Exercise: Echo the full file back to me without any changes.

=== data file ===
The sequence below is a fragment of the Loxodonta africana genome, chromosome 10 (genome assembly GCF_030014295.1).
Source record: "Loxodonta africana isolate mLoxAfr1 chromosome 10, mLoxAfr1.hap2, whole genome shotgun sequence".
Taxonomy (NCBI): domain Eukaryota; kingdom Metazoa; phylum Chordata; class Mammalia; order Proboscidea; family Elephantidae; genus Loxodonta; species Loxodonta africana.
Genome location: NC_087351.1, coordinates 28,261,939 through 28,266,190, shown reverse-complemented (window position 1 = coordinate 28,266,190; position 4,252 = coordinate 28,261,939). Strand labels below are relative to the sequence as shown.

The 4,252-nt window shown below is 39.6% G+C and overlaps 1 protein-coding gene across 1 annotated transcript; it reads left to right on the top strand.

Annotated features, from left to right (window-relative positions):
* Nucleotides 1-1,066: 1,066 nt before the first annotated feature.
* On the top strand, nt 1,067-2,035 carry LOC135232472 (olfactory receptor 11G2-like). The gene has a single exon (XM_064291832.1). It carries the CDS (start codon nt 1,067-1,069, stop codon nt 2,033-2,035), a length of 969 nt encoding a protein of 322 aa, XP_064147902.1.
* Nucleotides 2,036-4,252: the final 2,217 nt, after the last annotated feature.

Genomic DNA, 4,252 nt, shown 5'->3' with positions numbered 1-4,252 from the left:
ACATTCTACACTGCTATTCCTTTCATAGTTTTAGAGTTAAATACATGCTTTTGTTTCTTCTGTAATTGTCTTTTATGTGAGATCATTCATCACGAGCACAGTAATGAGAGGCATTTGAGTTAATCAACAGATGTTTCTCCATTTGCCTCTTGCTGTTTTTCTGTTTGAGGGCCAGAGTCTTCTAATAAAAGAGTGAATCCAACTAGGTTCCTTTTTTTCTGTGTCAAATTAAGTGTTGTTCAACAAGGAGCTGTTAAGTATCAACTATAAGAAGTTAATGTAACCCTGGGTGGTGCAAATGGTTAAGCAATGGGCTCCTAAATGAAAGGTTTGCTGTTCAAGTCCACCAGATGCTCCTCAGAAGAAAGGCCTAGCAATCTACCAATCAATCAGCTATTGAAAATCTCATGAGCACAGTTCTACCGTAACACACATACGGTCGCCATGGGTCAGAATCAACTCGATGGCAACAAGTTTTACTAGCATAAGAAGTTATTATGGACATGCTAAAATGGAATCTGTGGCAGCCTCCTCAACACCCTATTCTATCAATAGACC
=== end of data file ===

The sequence below is a fragment of the Loxodonta africana genome, chromosome 10 (genome assembly GCF_030014295.1).
Source record: "Loxodonta africana isolate mLoxAfr1 chromosome 10, mLoxAfr1.hap2, whole genome shotgun sequence".
Taxonomy (NCBI): domain Eukaryota; kingdom Metazoa; phylum Chordata; class Mammalia; order Proboscidea; family Elephantidae; genus Loxodonta; species Loxodonta africana.
Genome location: NC_087351.1, coordinates 28,261,939 through 28,266,190, shown reverse-complemented (window position 1 = coordinate 28,266,190; position 4,252 = coordinate 28,261,939). Strand labels below are relative to the sequence as shown.

The 4,252-nt window shown below is 39.6% G+C and overlaps 1 protein-coding gene across 1 annotated transcript; it reads left to right on the top strand.

Annotated features, from left to right (window-relative positions):
* Nucleotides 1-1,066: 1,066 nt before the first annotated feature.
* On the top strand, nt 1,067-2,035 carry LOC135232472 (olfactory receptor 11G2-like). The gene has a single exon (XM_064291832.1). It carries the CDS (start codon nt 1,067-1,069, stop codon nt 2,033-2,035), a length of 969 nt encoding a protein of 322 aa, XP_064147902.1.
* Nucleotides 2,036-4,252: the final 2,217 nt, after the last annotated feature.

Genomic DNA, 4,252 nt, shown 5'->3' with positions numbered 1-4,252 from the left:
ACATTCTACACTGCTATTCCTTTCATAGTTTTAGAGTTAAATACATGCTTTTGTTTCTTCTGTAATTGTCTTTTATGTGAGATCATTCATCACGAGCACAGTAATGAGAGGCATTTGAGTTAATCAACAGATGTTTCTCCATTTGCCTCTTGCTGTTTTTCTGTTTGAGGGCCAGAGTCTTCTAATAAAAGAGTGAATCCAACTAGGTTCCTTTTTTTCTGTGTCAAATTAAGTGTTGTTCAACAAGGAGCTGTTAAGTATCAACTATAAGAAGTTAATGTAACCCTGGGTGGTGCAAATGGTTAAGCAATGGGCTCCTAAATGAAAGGTTTGCTGTTCAAGTCCACCAGATGCTCCTCAGAAGAAAGGCCTAGCAATCTACCAATCAATCAGCTATTGAAAATCTCATGAGCACAGTTCTACCGTAACACACATACGGTCGCCATGGGTCAGAATCAACTCGATGGCAACAAGTTTTACTAGCATAAGAAGTTATTATGGACATGCTAAAATGGAATCTGTGGCAGCCTCCTCAACACCCTATTCTATCAATAGACC